What Does “Assault and Battery” Really Mean?
Turn on any television show involving criminal lawyers, courts or crime, and you will undoubtedly hear about some defendant who has been charged with “assault and battery”. To most people, this charge means that someone has been charged with a crime for beating someone else up or injuring them in some way. Sometimes that is true. But using these two words together is usually just an oversimplification of what assault means and what battery means under the laws here in Illinois. That is because each of these words has a separate and distinct meaning. A person can be charged with assault and never commit a battery. On the other hand, a person can be charged with a battery, but may never commit an assault.
Assault Doesn’t Require a Touching
The main difference between an assault and a battery is that when an assault occurs, it doesn’t mean that the victim was touched by the defendant. But for this crime to happen, the accused person must have done something to the victim to make them truly fear that they were about to get battered (which involves a touching as described later in this blog). Under the law in Chicago and all of Illinois, what we mean by that is that the victim must have a “reasonable apprehension” that a battery is about to occur (even if the victim never actually gets touched).
What is “Reasonable Apprehension”?
Every case is different and ultimately, it is always up to the judge to decide whether the victim was truly in reasonable apprehension of receiving a battery. One judge may see it one way and another may see it completely differently. The specific circumstances, size/weight/age of the parties, what exactly was said and every little thing that happened all go into the decision by the judge. So, for instance, what if the victim is a small elderly lady who inadvertently cuts in line in front of a professional weightlifter at the vitamin nutrition store and then the man shakes his fist in her face and yells “I’m going to kick your butt right now!”. Most judges would agree that this was an assault in that they truly believe that the woman must have been really scared that she was about to be battered (whether or not she was then actually touched).
But consider the scenario where the victim is a professional weightlifter who cuts in line at the donut shop in front of a ten-year-old girl. When he bends down to tie his shoe, she shakes her fist in his face and screams “No one cuts in front of me! I’m going to kick your butt right now!”. In the unlikely event that a case like this would ever actually result in an arrest or make it to court, most judges would agree that this was not an assault, because no grown man would have felt a reasonable apprehension that he was truly going to be harmed by the co-captain of the 4th grade cheerleading squad.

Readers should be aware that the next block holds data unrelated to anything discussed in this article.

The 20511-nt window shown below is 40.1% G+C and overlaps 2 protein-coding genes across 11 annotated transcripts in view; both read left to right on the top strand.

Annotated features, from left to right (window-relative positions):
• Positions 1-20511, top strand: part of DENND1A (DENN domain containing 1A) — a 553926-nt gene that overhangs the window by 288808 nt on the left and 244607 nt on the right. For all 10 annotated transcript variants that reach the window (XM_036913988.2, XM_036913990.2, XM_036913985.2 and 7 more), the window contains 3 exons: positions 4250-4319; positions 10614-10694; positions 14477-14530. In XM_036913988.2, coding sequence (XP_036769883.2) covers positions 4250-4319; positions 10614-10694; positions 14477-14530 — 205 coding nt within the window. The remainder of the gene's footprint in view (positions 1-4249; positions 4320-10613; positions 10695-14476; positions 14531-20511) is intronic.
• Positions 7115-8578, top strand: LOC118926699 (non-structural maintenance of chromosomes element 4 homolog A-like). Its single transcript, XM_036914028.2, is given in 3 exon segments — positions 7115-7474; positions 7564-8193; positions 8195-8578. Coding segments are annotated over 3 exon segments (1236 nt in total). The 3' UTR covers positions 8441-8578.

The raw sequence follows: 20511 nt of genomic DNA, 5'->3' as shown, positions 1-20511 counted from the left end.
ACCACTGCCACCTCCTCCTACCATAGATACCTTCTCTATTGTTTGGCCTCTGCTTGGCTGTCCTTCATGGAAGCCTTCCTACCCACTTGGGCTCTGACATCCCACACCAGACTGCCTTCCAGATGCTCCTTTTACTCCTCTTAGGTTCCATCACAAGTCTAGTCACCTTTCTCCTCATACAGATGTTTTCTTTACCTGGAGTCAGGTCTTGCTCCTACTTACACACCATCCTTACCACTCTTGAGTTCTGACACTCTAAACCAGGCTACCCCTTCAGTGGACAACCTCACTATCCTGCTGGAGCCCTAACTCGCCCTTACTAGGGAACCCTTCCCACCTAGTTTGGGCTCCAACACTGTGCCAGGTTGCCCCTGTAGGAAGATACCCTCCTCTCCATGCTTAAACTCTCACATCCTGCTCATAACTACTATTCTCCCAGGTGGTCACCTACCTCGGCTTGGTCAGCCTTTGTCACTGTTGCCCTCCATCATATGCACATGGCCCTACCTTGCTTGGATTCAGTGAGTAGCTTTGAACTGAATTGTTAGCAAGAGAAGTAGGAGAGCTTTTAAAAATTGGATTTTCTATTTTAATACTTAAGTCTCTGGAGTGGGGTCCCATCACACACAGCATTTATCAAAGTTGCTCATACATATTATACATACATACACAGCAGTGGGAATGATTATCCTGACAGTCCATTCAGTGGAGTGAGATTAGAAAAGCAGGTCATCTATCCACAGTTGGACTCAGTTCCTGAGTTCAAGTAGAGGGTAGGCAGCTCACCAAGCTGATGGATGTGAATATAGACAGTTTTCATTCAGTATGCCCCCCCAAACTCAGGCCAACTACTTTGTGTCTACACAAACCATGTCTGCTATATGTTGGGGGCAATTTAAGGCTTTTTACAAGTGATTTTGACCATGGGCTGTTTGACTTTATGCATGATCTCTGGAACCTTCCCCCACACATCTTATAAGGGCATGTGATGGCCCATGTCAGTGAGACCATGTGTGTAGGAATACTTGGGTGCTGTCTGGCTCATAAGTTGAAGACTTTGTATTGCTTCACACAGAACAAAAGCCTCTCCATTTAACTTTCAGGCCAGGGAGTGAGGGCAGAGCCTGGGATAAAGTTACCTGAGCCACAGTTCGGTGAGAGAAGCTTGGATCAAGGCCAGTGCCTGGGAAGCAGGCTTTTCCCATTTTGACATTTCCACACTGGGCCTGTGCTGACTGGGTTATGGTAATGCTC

Battery Requires a Touching
Whereas an assault refers to an action that places the victim in real fear that he or she is about to get touched (even though the touching may not happen), there cannot be a battery unless the victim is touched in some way. Under the laws of Illinois, there are two basic types of battery. The first is the kind that most people think about when they think about this crime. That’s when a person is hurt in some way by the actions of another. It doesn’t have to be a very serious injury (although when this happens, it’s called an aggravated battery). It doesn’t even need to draw blood or cause a bruise. It just needs to cause pain, no matter how momentary. If it hurts, it’s probably a battery.
The other type of battery involves a touching that may not hurt but is considered to be provoking or offensive by the victim. As long as the judge agrees that the person was truly insulted or provoked by the touching, then it’s still probably a battery.
Whether the battery is a harmful battery or an insulting/provoking battery, in Chicago and across the state, it’s the same Class A misdemeanor crime in either event. It could be a direct contact by the aggressor with the victim, striking the person with hands, feet or any part of their body. But it could also be hitting someone with an object or even throwing an object at them. This touching needs to be intentional though, so it’s not intended that a person be arrested for accidentally stepping on another’s toe in line, even if the injury is very severe.
Contact an Experienced Assault and Battery Attorney
Since 1990, the legal team at Sexner & Associates LLC has defended those charged with both assaults and batteries. In many cases, there may an appropriate legal defense such as self-defense, defense of others or defense of property, that if presented properly in court may result in a finding of not guilty. Call us today for a free consultation at (800) 996-4824 or contact us online.
This blog is available for informational purposes only and is not considered legal advice on any subject matter. The blog should not be used as a substitute for legal advice from a licensed professional attorney, and readers are urged to consult their own legal counsel on specific legal questions.